Write about your actual experience in this particular type of business. If you don’t have that, explain how the experience you do have qualifies you to run one. Then add anything else that will convince your prospective investor that you will be successful. This could include your educational background, as well as personal achievements that demonstrate you have the intelligence, determination, and desire to make the business work.
When I launched my instructional dance video business, I was looking for investors. I had already produced a homemade video and had sold a few through classified ads, so I had a working model. But I really had no experience in the video marketing business. So in my business plan, I emphasized the success of my private dance instruction business. I made a case that the same skills that made me a successful dance teacher in person would come across on video… that I would be able to teach people to dance in a way that they would like and understand.
Step 5: Outline how the business will function.
You don’t need to go into too much detail here, but you’ve got show your prospective investor that you’ve thought it through. If you’ll be selling physical products, explain how they will be procured, stored, delivered, etc. If you’re starting a service business, describe, in general terms, how the customer will be taken care of.
Step 6: Write out a budget.
Using the actual and projected numbers from Step 1 and Step 3, come up with a monthly budget for your first year in business and annual budgets for the next two years. Be sure to include exactly how and when the investor will be paid.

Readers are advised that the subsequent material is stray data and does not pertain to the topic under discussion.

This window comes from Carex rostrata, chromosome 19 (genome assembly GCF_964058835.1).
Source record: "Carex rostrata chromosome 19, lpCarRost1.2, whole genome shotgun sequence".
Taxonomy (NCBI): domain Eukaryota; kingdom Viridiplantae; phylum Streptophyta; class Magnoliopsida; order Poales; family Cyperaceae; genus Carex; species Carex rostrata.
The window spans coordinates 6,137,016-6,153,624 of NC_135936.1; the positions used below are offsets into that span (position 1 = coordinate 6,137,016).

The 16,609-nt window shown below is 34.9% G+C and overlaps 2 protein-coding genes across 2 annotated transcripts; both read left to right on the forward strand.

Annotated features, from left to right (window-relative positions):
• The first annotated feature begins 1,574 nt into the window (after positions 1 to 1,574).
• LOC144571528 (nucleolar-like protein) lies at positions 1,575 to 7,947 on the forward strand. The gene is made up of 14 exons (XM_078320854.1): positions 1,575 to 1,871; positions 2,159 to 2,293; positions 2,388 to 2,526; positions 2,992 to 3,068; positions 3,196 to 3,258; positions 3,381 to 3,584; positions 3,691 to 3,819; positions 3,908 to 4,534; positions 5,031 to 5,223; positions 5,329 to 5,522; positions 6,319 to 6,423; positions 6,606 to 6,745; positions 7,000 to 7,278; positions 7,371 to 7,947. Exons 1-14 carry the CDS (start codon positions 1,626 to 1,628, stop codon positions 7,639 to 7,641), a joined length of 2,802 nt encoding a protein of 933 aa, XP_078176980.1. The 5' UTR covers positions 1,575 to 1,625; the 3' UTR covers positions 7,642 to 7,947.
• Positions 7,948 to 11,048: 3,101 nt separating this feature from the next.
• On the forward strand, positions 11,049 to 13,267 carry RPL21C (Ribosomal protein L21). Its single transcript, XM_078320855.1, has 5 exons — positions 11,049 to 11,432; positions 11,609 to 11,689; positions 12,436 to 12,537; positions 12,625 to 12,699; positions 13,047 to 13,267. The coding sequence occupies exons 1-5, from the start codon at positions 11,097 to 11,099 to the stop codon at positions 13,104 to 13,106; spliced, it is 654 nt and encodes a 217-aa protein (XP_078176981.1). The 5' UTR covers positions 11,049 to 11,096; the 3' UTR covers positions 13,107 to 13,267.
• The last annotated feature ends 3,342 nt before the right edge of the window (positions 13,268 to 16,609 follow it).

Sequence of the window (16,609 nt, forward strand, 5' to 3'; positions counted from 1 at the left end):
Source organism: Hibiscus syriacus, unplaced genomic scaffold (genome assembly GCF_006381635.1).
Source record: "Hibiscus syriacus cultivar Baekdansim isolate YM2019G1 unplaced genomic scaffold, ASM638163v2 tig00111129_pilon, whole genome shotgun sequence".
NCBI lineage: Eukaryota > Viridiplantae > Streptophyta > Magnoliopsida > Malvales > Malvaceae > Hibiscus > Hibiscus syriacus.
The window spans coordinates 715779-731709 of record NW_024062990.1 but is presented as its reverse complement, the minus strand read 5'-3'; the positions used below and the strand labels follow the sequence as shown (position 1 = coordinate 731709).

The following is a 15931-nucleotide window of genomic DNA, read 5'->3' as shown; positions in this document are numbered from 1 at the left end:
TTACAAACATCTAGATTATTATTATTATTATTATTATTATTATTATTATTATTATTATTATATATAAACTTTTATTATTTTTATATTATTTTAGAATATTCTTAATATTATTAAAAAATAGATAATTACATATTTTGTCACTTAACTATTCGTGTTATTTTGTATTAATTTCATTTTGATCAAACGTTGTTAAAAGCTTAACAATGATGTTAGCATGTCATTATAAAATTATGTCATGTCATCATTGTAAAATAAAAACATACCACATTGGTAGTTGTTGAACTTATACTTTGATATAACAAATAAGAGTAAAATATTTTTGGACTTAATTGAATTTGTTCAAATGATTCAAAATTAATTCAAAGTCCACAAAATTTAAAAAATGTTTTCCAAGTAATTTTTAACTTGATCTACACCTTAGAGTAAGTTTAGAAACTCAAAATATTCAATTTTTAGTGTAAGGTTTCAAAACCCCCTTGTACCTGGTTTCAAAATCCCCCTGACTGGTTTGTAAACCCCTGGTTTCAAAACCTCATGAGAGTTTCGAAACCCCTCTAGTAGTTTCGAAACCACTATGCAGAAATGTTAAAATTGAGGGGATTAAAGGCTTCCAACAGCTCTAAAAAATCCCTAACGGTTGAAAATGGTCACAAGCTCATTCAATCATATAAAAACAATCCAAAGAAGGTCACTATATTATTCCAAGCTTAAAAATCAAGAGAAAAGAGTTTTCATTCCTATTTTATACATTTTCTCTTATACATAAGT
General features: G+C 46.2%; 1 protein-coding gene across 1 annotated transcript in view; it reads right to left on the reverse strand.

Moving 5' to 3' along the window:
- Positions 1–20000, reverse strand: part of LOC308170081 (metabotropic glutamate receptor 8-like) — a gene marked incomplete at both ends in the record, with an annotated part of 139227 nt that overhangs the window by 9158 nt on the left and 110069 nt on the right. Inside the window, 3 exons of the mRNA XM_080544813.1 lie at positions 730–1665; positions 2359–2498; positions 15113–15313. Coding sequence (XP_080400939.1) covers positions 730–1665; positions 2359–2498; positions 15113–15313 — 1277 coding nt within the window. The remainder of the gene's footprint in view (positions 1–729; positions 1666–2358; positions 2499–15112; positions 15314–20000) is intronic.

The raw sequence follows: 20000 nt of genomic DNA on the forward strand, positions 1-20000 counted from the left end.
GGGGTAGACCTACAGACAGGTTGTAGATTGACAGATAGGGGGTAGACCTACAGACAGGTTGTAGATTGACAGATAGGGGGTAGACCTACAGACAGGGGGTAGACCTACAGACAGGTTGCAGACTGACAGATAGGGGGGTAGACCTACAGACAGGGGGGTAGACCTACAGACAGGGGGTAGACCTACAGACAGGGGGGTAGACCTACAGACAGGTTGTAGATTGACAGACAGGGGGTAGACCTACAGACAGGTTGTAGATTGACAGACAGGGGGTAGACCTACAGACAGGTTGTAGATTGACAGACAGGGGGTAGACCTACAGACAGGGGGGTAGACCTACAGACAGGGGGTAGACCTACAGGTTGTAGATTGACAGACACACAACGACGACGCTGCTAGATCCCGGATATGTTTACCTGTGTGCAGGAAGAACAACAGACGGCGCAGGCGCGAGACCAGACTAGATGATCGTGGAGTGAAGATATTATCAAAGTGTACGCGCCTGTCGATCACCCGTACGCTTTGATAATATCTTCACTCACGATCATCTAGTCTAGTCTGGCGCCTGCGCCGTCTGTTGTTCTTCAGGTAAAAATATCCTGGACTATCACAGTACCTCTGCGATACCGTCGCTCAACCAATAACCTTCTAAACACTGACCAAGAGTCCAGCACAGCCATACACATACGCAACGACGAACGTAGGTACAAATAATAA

As you can see, the kind of business plan you use to secure private funding is somewhat different from the formal plan that a bank or venture capitalist is likely to require. Since you probably know your prospective investor, you can make it more personal. You can also make it more persuasive by using a little creativity.
Here’s what I mean…
Many years ago, when I wanted to start a vending machine company and didn’t have any capital, I pitched my idea to a former co-worker. In my business plan, I provided facts and figures indicating that there was a strong potential market for this service. But he was skeptical. So, to show him what those facts and figures really meant, I took him on a drive around town. (I had, of course, scouted it out ahead of time.)
First, I took him to several business locations that had vending machines onsite. We chatted up employees, and they told us that the machines had been around for a while and were very popular with the people who worked there, as well as their customers. Then, to make the case that there was room for more vending machines in the area, I took him to similar locations – lots of them – that didn’t have any.
My investor was convinced. He had seen for himself that the vending machine business was working for others, and that there was room in the market for mine. He gave me the capital I needed to get started… and we both ended up doing very well.
[Ed. Note: Paul Lawrence is an entrepreneur and author who's started over a dozen profitable small businesses. He publishes the "Street Smart Business Program," which is filled with the kind of practical advice you'd never get from a typical business college. For more information on the program, click here.]